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Lictors

.

Binders (Latin, ligo, to bind or tie). These Roman officers were so called because they bound the hands and feet of criminals before they executed the sentence of the law. (Aulus Gellius.)

“The lictors at that word, tall yeomen all and strong.

Each with his axe and sheaf of twigs, went down into the throng.”


Macaulay: Virginia.

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Entry taken from Dictionary of Phrase and Fable, edited by the Rev. E. Cobham Brewer, LL.D. and revised in 1895.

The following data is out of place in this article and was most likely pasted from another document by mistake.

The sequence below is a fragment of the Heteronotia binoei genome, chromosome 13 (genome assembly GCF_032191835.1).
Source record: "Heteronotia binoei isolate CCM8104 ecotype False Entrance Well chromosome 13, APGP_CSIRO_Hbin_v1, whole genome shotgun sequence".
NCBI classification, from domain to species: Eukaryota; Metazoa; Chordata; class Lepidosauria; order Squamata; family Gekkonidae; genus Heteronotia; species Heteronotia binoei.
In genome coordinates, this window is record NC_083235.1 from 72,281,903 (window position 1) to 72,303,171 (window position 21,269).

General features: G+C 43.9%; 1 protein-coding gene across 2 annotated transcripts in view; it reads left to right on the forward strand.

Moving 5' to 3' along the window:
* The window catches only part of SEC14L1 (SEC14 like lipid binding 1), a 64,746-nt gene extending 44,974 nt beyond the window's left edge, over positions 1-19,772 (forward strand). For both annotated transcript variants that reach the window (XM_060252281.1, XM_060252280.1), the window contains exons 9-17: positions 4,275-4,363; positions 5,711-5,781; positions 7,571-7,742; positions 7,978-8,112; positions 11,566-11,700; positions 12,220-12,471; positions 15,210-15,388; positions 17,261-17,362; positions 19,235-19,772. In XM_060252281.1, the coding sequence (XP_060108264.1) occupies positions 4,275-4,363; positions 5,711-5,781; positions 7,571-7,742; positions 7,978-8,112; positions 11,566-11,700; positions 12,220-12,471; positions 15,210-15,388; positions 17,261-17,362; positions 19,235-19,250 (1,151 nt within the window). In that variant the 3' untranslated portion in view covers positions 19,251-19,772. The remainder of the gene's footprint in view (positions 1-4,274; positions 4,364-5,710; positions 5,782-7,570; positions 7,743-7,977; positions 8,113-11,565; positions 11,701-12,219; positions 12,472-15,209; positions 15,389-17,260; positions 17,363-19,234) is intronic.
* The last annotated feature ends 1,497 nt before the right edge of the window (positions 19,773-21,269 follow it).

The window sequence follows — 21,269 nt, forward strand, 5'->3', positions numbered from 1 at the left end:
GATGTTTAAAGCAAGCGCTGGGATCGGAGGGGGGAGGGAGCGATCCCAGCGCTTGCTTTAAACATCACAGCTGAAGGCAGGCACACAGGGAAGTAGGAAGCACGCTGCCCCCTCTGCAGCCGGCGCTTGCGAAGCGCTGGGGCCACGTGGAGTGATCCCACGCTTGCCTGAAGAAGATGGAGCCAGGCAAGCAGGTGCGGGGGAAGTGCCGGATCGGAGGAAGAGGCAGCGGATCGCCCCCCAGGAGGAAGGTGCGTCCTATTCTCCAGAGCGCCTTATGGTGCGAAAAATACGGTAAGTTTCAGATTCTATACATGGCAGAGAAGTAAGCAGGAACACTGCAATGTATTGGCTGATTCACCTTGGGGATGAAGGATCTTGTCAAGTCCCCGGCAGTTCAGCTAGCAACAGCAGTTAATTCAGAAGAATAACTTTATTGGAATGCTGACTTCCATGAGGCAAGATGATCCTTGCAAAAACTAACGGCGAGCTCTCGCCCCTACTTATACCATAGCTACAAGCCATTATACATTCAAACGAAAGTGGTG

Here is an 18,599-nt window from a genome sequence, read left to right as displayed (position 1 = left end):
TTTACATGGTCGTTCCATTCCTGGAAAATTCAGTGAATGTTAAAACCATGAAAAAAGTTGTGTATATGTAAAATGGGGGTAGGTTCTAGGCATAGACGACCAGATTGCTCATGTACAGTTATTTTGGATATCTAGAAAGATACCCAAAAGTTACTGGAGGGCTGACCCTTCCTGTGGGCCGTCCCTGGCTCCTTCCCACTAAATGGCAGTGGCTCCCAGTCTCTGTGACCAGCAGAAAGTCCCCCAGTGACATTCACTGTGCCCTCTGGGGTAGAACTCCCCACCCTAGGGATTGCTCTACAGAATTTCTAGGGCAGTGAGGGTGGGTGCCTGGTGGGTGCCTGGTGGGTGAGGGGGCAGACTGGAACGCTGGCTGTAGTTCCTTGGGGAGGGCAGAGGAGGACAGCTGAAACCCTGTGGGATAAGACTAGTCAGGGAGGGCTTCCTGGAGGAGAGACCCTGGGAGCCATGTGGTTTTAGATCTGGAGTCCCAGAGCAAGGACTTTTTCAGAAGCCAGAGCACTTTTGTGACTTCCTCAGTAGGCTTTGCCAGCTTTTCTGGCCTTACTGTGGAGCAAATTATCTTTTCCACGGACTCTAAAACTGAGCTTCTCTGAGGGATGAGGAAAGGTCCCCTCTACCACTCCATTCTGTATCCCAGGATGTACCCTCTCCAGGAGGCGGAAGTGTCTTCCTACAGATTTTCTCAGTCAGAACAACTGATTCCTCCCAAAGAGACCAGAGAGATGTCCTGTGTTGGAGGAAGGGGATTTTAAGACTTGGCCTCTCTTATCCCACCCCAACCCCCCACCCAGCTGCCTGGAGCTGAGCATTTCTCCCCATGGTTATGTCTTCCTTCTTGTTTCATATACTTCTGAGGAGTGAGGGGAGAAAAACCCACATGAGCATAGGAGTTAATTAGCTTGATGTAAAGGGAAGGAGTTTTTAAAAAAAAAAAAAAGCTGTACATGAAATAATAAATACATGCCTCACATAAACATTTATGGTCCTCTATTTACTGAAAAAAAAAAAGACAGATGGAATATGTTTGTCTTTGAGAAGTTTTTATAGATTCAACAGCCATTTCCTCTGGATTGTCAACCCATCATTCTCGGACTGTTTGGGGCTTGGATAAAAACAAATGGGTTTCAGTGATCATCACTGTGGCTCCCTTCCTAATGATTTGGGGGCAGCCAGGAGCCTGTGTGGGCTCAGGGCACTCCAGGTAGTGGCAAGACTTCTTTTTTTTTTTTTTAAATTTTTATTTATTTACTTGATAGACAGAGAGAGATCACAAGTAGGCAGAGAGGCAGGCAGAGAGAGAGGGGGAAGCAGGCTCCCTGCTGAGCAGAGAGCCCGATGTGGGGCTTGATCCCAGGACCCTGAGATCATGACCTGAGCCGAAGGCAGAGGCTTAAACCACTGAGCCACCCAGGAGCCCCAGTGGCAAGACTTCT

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Library
Libya
Licentiate
Lich
Lichten
Lick
Lick into Shape (To)
Lick the Dust (To)
Licks the Butter
Lickspittle (A)
Lictors
Lid
Lidskialfa [the terror of nations]
Lie
Lie Circumstantial (The)
Lie Direct (The)
Lie Quarrelsome (The)
Lie hath no Feet (A)
Lie
Lie Low (To)
Lie Over (To)